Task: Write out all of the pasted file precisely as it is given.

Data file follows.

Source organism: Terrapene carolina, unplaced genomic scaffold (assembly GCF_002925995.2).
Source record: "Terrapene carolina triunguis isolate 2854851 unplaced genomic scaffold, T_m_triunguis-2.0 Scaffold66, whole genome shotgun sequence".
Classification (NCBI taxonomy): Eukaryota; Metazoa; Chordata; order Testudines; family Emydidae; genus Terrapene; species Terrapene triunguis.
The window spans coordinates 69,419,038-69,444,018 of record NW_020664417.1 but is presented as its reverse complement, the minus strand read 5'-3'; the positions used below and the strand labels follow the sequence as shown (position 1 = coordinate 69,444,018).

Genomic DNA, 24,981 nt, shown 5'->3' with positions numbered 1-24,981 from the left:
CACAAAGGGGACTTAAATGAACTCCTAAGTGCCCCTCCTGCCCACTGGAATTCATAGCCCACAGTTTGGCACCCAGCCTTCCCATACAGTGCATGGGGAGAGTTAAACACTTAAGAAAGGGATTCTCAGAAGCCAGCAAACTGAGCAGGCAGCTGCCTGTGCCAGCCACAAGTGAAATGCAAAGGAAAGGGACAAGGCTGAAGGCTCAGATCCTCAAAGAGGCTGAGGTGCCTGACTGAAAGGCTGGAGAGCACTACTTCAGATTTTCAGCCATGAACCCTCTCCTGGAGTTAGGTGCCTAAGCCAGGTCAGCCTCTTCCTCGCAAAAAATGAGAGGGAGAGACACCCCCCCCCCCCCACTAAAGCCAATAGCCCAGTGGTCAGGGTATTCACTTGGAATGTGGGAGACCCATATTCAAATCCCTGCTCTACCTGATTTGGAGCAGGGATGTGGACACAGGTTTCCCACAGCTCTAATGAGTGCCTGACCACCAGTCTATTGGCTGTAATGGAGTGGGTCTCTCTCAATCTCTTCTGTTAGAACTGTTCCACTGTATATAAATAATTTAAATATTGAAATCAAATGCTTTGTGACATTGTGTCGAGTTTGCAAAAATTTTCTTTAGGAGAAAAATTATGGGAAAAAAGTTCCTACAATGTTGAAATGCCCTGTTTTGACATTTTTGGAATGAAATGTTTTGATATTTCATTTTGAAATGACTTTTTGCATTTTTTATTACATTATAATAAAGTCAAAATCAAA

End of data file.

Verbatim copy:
Source organism: Terrapene carolina, unplaced genomic scaffold (assembly GCF_002925995.2).
Source record: "Terrapene carolina triunguis isolate 2854851 unplaced genomic scaffold, T_m_triunguis-2.0 Scaffold66, whole genome shotgun sequence".
Classification (NCBI taxonomy): Eukaryota; Metazoa; Chordata; order Testudines; family Emydidae; genus Terrapene; species Terrapene triunguis.
The window spans coordinates 69,419,038-69,444,018 of record NW_020664417.1 but is presented as its reverse complement, the minus strand read 5'-3'; the positions used below and the strand labels follow the sequence as shown (position 1 = coordinate 69,444,018).

Genomic DNA, 24,981 nt, shown 5'->3' with positions numbered 1-24,981 from the left:
CACAAAGGGGACTTAAATGAACTCCTAAGTGCCCCTCCTGCCCACTGGAATTCATAGCCCACAGTTTGGCACCCAGCCTTCCCATACAGTGCATGGGGAGAGTTAAACACTTAAGAAAGGGATTCTCAGAAGCCAGCAAACTGAGCAGGCAGCTGCCTGTGCCAGCCACAAGTGAAATGCAAAGGAAAGGGACAAGGCTGAAGGCTCAGATCCTCAAAGAGGCTGAGGTGCCTGACTGAAAGGCTGGAGAGCACTACTTCAGATTTTCAGCCATGAACCCTCTCCTGGAGTTAGGTGCCTAAGCCAGGTCAGCCTCTTCCTCGCAAAAAATGAGAGGGAGAGACACCCCCCCCCCCCCACTAAAGCCAATAGCCCAGTGGTCAGGGTATTCACTTGGAATGTGGGAGACCCATATTCAAATCCCTGCTCTACCTGATTTGGAGCAGGGATGTGGACACAGGTTTCCCACAGCTCTAATGAGTGCCTGACCACCAGTCTATTGGCTGTAATGGAGTGGGTCTCTCTCAATCTCTTCTGTTAGAACTGTTCCACTGTATATAAATAATTTAAATATTGAAATCAAATGCTTTGTGACATTGTGTCGAGTTTGCAAAAATTTTCTTTAGGAGAAAAATTATGGGAAAAAAGTTCCTACAATGTTGAAATGCCCTGTTTTGACATTTTTGGAATGAAATGTTTTGATATTTCATTTTGAAATGACTTTTTGCATTTTTTATTACATTATAATAAAGTCAAAATCAAA